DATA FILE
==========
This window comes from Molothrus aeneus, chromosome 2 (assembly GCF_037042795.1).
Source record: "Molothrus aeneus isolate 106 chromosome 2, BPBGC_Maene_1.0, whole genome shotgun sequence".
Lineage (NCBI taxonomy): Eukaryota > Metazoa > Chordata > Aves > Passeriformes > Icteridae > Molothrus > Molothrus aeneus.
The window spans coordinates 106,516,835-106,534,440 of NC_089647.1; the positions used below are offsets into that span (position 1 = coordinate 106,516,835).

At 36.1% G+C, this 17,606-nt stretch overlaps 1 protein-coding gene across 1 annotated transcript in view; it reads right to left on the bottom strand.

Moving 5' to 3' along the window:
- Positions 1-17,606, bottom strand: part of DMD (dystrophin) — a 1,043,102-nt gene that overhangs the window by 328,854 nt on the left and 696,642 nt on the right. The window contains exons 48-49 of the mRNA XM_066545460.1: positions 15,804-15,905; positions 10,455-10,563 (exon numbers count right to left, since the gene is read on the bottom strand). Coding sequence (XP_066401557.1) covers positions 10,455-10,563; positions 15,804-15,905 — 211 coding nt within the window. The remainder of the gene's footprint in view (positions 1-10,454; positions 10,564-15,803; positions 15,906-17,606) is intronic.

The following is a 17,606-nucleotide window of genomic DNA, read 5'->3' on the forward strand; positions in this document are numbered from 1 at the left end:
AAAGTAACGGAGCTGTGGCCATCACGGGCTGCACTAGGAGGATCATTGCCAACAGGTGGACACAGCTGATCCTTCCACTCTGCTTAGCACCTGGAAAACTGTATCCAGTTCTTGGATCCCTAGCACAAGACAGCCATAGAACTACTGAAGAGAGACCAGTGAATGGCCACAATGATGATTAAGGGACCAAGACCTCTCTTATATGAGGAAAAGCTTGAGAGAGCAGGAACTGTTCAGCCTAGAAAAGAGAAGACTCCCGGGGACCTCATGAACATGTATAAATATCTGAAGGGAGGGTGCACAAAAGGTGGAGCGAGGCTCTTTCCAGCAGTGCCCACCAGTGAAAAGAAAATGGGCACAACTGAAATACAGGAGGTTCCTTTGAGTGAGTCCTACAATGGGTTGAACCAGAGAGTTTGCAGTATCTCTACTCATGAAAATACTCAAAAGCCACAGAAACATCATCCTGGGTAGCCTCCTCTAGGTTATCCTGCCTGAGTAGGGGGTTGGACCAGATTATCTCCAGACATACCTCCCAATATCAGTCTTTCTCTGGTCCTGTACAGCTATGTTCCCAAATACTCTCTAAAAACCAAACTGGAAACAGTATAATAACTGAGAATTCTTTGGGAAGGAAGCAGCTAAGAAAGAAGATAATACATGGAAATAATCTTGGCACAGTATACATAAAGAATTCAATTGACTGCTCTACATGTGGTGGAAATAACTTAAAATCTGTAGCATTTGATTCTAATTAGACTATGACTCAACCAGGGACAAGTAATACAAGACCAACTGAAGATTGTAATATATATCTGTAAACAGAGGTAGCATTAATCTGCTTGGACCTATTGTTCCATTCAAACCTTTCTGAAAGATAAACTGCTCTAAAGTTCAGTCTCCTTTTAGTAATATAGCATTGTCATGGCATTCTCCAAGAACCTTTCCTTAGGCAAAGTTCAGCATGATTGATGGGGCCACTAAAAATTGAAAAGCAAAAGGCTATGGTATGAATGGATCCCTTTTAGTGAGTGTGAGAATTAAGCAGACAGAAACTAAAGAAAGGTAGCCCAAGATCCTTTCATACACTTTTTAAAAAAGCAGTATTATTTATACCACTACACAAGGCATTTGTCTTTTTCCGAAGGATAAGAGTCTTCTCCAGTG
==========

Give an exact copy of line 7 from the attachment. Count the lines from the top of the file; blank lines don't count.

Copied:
- Positions 1-17,606, bottom strand: part of DMD (dystrophin) — a 1,043,102-nt gene that overhangs the window by 328,854 nt on the left and 696,642 nt on the right. The window contains exons 48-49 of the mRNA XM_066545460.1: positions 15,804-15,905; positions 10,455-10,563 (exon numbers count right to left, since the gene is read on the bottom strand). Coding sequence (XP_066401557.1) covers positions 10,455-10,563; positions 15,804-15,905 — 211 coding nt within the window. The remainder of the gene's footprint in view (positions 1-10,454; positions 10,564-15,803; positions 15,906-17,606) is intronic.